**Khashayar Farzam is a second year Medical Student at the University of New England, Co-Founder and Owner of Prosmestica, and Brand Ambassador for Noowave. He describes his passion and how his past experiences have prepared him for the rigor of medicine.**
If you had asked me at age 6 what I wanted to do, my answer would be the same every consecutive year: medicine. Through every stage of school I envisioned myself as a medical doctor in the future. Perhaps it was the abundance of specialists and surgeons in my family who I admired. Or my passion for the medical sciences and the scientific art of healing. In retrospect I would think it was in fact all of the above.
Throughout my life I went through various phases which largely consisted of national and international athletic competitions along with rigorous academics. Over the past couple of years I have also evolved into a businessman having co-founded “Prosmetica” – a revolutionary skin care company. Recently I have taken on the role of brand ambassador for the supplement company “Noowave” who pride themselves in providing high end clinically diagnosed supplements. Each of these activities and roles, whether it was being a part of Team Canada or entrepreneurship, proved to me that nothing except medicine would truly satisfy me.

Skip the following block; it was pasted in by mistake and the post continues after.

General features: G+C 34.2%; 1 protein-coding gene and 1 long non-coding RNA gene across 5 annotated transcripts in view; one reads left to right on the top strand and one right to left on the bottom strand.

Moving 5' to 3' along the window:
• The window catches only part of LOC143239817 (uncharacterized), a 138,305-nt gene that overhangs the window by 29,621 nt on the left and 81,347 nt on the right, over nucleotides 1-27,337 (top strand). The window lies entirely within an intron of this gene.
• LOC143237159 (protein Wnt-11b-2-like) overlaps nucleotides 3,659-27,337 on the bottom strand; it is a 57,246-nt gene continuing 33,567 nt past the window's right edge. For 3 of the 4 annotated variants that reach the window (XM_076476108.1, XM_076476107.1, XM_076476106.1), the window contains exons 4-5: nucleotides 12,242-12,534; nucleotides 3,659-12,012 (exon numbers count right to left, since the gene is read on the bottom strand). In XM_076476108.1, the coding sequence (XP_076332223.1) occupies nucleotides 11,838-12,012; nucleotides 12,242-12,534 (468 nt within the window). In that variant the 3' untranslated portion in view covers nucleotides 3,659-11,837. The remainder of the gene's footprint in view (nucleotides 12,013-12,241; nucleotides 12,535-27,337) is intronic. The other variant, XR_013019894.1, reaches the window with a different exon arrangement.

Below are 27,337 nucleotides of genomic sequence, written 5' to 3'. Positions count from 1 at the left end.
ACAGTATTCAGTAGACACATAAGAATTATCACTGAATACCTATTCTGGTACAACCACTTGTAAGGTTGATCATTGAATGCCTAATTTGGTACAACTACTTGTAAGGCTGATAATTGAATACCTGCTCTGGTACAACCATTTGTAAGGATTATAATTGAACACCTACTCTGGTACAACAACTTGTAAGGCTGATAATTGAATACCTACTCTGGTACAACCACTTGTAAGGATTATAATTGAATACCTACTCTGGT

At various points in my athletic career I had my willpower and mental endurance tested to the limits. Spending over 20 hours a week training as a track and field sprinter or spending 4 hours daily training for powerlifting whilst preparing for multiple midterms (where the class average would be <50%) would push me to my limits. The ability to thrive under that much rigorous activity and preparation proved to me that I had the right qualities to pursue a medical career. However I had to evaluate my other passions. Growing up I felt very passionate about entrepreneurship and finance as I ran a couple successful businesses during my undergraduate years. Truthfully I never felt like the business success and money was fulfilling enough. The only thing that provided complete fulfilment for me was medicine.
The big question now is how I knew what medicine would be like to be so confident that it would be fulfilling. This creates the necessity (from a medical school admissions perspective) of having clinical work experience along with physician shadowing experience. I spent over 2 years as a recreation therapist in a palliative care unit working with terminally ill patients. I also spent sessions shadowing physicians ranging from emergency room doctors to family doctors. Having a high GPA or high MCAT score along with a lengthy resume was nowhere near sufficient.
When application season started in summer 2014 there was no doubt in my mind that I was doing the right thing by clicking “submit.” Likewise in March 2015 there was no doubt in my mind that I was doing the right thing by sending “accept” to my offer of admission to medical school.